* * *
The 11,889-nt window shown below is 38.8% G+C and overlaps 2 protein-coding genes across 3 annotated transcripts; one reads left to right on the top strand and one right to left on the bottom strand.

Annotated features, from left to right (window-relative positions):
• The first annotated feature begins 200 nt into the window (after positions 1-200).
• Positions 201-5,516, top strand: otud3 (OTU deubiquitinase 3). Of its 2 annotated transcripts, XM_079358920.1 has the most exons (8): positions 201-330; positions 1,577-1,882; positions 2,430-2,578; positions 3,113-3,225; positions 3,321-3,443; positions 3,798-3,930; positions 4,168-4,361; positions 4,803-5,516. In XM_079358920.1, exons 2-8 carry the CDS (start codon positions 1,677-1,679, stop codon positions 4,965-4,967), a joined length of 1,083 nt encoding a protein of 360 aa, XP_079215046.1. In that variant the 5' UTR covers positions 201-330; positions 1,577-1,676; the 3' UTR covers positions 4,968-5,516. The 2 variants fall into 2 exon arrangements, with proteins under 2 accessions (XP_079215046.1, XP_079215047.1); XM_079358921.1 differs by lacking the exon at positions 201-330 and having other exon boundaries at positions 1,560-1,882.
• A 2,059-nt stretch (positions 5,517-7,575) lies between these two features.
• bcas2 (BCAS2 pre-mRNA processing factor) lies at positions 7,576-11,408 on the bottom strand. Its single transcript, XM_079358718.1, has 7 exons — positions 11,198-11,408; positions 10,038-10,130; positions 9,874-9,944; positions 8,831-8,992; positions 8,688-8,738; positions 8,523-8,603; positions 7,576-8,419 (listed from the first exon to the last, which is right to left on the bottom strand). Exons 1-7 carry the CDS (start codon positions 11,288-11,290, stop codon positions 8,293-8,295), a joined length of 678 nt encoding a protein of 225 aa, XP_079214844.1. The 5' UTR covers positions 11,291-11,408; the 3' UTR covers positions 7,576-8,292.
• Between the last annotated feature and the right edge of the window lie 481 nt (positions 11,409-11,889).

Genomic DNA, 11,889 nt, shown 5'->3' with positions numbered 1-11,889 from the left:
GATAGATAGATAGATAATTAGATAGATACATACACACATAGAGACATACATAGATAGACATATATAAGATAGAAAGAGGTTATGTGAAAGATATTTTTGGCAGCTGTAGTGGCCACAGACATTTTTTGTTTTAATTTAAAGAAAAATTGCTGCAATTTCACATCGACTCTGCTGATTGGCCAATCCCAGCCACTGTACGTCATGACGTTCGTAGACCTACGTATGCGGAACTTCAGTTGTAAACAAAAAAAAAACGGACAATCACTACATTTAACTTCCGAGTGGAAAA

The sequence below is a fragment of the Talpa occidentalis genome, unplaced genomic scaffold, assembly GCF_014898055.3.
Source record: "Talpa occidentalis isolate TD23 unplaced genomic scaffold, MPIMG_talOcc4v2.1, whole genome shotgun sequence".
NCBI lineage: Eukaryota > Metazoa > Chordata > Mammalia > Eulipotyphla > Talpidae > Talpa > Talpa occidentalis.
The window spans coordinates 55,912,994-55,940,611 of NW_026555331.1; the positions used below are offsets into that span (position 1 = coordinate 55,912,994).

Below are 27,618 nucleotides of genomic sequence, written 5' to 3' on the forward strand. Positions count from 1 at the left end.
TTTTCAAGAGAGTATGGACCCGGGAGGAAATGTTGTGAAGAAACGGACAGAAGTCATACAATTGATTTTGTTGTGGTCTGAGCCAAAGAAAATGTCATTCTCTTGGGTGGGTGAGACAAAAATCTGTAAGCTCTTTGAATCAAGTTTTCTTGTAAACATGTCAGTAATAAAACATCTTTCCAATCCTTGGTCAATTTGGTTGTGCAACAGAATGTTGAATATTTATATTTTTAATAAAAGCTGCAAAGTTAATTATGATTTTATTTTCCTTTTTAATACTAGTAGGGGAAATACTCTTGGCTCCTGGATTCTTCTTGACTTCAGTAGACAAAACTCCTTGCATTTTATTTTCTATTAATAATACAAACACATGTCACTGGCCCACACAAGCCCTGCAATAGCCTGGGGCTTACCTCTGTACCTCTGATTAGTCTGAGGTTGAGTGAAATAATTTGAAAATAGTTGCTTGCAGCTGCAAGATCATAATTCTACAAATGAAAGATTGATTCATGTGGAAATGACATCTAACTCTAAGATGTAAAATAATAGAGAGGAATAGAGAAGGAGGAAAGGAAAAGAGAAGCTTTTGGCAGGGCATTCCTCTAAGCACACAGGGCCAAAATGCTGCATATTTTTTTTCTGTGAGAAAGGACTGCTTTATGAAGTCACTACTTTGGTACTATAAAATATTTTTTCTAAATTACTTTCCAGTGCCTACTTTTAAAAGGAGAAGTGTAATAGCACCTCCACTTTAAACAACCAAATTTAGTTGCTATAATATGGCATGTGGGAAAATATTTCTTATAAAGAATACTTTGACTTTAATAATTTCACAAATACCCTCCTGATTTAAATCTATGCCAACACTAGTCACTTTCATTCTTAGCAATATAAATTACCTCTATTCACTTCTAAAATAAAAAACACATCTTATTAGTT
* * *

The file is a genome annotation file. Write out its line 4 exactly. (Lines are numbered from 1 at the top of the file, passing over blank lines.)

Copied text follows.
• Positions 201-5,516, top strand: otud3 (OTU deubiquitinase 3). Of its 2 annotated transcripts, XM_079358920.1 has the most exons (8): positions 201-330; positions 1,577-1,882; positions 2,430-2,578; positions 3,113-3,225; positions 3,321-3,443; positions 3,798-3,930; positions 4,168-4,361; positions 4,803-5,516. In XM_079358920.1, exons 2-8 carry the CDS (start codon positions 1,677-1,679, stop codon positions 4,965-4,967), a joined length of 1,083 nt encoding a protein of 360 aa, XP_079215046.1. In that variant the 5' UTR covers positions 201-330; positions 1,577-1,676; the 3' UTR covers positions 4,968-5,516. The 2 variants fall into 2 exon arrangements, with proteins under 2 accessions (XP_079215046.1, XP_079215047.1); XM_079358921.1 differs by lacking the exon at positions 201-330 and having other exon boundaries at positions 1,560-1,882.